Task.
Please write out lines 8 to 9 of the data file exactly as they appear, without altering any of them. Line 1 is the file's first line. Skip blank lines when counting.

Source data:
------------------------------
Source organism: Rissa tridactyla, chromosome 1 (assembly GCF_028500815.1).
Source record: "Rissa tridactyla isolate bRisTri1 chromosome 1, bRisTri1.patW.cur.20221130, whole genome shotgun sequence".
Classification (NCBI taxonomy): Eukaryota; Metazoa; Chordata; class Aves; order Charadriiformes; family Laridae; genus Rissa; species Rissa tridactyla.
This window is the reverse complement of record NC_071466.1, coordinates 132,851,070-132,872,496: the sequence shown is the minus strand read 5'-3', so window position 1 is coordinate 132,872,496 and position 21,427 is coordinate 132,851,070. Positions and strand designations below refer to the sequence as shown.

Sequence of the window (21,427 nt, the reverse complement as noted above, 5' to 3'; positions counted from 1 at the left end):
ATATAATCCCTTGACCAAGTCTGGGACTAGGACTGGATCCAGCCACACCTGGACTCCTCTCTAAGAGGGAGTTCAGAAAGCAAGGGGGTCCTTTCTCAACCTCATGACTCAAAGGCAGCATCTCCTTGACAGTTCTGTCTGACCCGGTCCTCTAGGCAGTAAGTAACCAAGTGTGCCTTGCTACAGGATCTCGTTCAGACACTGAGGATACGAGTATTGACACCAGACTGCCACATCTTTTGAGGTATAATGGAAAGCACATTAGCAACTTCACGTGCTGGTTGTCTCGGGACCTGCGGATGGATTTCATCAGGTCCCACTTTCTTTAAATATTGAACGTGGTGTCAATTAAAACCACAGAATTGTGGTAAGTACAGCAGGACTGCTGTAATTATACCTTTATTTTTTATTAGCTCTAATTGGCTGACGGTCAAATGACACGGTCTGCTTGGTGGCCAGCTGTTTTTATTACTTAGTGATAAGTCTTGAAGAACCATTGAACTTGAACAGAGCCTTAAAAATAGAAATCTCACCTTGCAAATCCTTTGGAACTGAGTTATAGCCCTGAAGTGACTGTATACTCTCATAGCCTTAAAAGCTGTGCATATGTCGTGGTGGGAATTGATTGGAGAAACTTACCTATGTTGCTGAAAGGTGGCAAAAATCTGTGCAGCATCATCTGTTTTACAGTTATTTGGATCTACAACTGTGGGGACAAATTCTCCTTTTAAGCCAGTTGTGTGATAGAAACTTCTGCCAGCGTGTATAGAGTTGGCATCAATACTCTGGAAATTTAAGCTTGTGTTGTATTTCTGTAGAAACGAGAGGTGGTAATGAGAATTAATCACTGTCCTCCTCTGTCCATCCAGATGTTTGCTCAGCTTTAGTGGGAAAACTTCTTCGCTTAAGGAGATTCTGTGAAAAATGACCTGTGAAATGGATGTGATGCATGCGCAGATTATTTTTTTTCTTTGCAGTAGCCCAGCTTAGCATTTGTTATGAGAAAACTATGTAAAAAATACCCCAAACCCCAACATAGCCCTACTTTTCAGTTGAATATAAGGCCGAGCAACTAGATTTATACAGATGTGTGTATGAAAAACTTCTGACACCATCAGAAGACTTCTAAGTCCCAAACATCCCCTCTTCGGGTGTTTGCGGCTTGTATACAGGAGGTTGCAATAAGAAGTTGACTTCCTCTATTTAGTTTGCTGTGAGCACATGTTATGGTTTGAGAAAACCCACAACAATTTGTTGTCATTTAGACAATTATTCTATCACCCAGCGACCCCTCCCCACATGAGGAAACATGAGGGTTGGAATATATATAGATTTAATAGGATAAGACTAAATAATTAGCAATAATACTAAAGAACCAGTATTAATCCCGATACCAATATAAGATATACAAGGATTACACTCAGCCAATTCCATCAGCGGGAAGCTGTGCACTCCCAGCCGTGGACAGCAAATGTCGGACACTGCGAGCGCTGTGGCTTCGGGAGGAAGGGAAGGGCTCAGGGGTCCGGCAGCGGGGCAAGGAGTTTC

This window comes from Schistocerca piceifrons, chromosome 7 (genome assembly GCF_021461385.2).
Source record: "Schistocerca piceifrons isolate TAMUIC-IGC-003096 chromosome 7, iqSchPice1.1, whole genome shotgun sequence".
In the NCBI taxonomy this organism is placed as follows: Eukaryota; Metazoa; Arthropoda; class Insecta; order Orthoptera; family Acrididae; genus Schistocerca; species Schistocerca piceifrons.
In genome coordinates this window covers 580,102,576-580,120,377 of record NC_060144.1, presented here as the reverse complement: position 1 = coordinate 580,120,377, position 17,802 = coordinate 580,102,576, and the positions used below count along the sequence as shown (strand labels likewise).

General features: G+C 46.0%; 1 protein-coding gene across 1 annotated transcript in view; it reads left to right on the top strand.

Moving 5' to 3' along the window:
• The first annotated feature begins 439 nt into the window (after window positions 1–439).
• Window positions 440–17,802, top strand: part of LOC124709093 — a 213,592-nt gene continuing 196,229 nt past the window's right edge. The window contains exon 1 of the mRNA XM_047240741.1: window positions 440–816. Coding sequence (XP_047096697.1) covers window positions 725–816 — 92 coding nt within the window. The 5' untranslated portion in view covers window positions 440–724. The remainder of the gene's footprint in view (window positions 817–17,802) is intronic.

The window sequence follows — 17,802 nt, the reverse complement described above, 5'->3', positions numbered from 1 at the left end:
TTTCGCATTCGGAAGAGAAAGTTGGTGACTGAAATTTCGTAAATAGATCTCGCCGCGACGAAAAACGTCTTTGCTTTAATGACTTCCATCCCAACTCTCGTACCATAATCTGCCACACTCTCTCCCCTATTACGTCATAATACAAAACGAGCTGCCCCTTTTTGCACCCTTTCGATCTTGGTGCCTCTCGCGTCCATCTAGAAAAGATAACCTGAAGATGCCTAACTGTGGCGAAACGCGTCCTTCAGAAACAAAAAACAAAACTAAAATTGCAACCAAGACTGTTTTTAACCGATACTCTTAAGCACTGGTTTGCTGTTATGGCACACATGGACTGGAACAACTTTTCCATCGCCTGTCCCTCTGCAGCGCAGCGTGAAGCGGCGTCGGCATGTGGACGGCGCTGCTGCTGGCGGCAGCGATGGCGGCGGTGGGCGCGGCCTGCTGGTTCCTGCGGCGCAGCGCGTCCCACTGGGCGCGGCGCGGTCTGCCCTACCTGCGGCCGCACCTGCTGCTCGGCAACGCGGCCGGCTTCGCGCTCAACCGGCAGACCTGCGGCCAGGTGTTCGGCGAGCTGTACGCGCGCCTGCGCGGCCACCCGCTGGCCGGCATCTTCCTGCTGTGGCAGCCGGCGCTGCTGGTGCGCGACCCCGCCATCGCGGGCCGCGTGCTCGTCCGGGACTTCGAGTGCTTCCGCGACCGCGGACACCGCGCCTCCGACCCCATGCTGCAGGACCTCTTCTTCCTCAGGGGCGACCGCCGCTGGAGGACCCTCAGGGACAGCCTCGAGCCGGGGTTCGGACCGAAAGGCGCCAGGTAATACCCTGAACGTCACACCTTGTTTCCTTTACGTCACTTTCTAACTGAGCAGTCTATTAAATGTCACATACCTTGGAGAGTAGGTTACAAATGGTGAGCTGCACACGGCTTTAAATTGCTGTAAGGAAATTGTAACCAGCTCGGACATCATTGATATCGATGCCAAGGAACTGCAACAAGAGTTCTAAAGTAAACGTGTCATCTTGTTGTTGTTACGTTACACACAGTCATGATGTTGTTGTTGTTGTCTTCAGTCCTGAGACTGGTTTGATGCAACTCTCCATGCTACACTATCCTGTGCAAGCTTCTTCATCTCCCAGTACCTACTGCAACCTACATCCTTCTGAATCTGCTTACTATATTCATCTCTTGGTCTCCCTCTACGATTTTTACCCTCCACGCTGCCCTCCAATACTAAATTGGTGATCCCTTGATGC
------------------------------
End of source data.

Source record: "Schistocerca piceifrons isolate TAMUIC-IGC-003096 chromosome 7, iqSchPice1.1, whole genome shotgun sequence".
In the NCBI taxonomy this organism is placed as follows: Eukaryota; Metazoa; Arthropoda; class Insecta; order Orthoptera; family Acrididae; genus Schistocerca; species Schistocerca piceifrons.